BP today announced that, by mutual agreement with the BP board, Tony Hayward is to step down as group chief executive with effect from October 1, 2010.
This must be a real blow to BP to lose one if it's smartest guys. BP chairman Carl-Henric Svanberg said: "The BP board is deeply saddened to lose a CEO whose success over some three years in driving the performance of the company was so widely and deservedly admired."
Now, this guy is really smart and will leave BP will a huge hole to fill (no pun intended). I'm talking smart, folks. Not your average CEO. This guy was smart enough to sell 1/3 of his BP stock (223,288 shares) on March 17–a month before the explosion. Don't you wish you had those kinds of smarts?
It would appear his smarts rubbed off on some of his buddies, too.
Goldman Sachs officials must have been privy to Hayward's smarts because they bet millions of dollars on the likelihood of the oil rig explosion only days before it happened! Maybe they just have some pretty smart folks over there too. After all, Lloyd Blankfein, CEO of GS, directed 44% (4.6 million shares) of BP stock to be dumped three weeks before the explosion. Yeah, there's another smart American.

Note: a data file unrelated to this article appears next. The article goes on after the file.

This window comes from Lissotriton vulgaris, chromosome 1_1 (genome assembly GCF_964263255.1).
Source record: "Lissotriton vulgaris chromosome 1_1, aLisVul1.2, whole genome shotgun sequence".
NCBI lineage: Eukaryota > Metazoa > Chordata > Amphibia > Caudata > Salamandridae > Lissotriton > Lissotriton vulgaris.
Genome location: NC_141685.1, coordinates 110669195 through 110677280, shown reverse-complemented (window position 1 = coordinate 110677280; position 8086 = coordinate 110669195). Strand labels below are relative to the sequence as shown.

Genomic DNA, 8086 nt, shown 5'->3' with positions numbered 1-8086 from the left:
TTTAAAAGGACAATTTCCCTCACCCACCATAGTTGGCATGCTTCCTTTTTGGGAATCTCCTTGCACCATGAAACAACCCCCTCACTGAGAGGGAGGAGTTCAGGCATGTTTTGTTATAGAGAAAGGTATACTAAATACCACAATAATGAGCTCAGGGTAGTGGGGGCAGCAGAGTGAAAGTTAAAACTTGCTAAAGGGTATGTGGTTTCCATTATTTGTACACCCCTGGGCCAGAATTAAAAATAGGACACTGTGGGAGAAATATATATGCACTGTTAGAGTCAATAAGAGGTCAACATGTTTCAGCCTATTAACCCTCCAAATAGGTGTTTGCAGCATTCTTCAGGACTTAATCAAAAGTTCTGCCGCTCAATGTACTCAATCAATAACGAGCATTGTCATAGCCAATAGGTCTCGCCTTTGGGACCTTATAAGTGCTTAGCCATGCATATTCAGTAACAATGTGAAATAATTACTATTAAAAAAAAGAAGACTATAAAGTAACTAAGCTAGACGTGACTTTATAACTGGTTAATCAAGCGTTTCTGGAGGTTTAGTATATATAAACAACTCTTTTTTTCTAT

This isn't the first time that those guys over at Goldman Sachs dazzled us with their brilliance. You may recall that just prior to 9/11, Goldman Sachs shorted airline stocks (making themselves a bundle of money); and before the financial catastrophe that began a couple years ago, GS shorted mortgage company stocks, fueling the real estate collapse in America.
Gosh, there are smart people all around us. David Sidwell, Risk Committee Chairman of UBS, the wealthiest Swiss bank and the world's largest wealth manager, also dumped BP stocks massively (i.e., 99% of the banks holdings, or 2.1 million shares,) as did Wachovia/Wells Fargo.
I'm pretty impressed with all the smart folks in the world. They are making millions of dollars off events that somehow bewilder the rest of us. Too bad these BIG smart people don't share some of their wisdom with us, the small people, as BP Chairman Carl-Henric Svanberg likes to refer to us.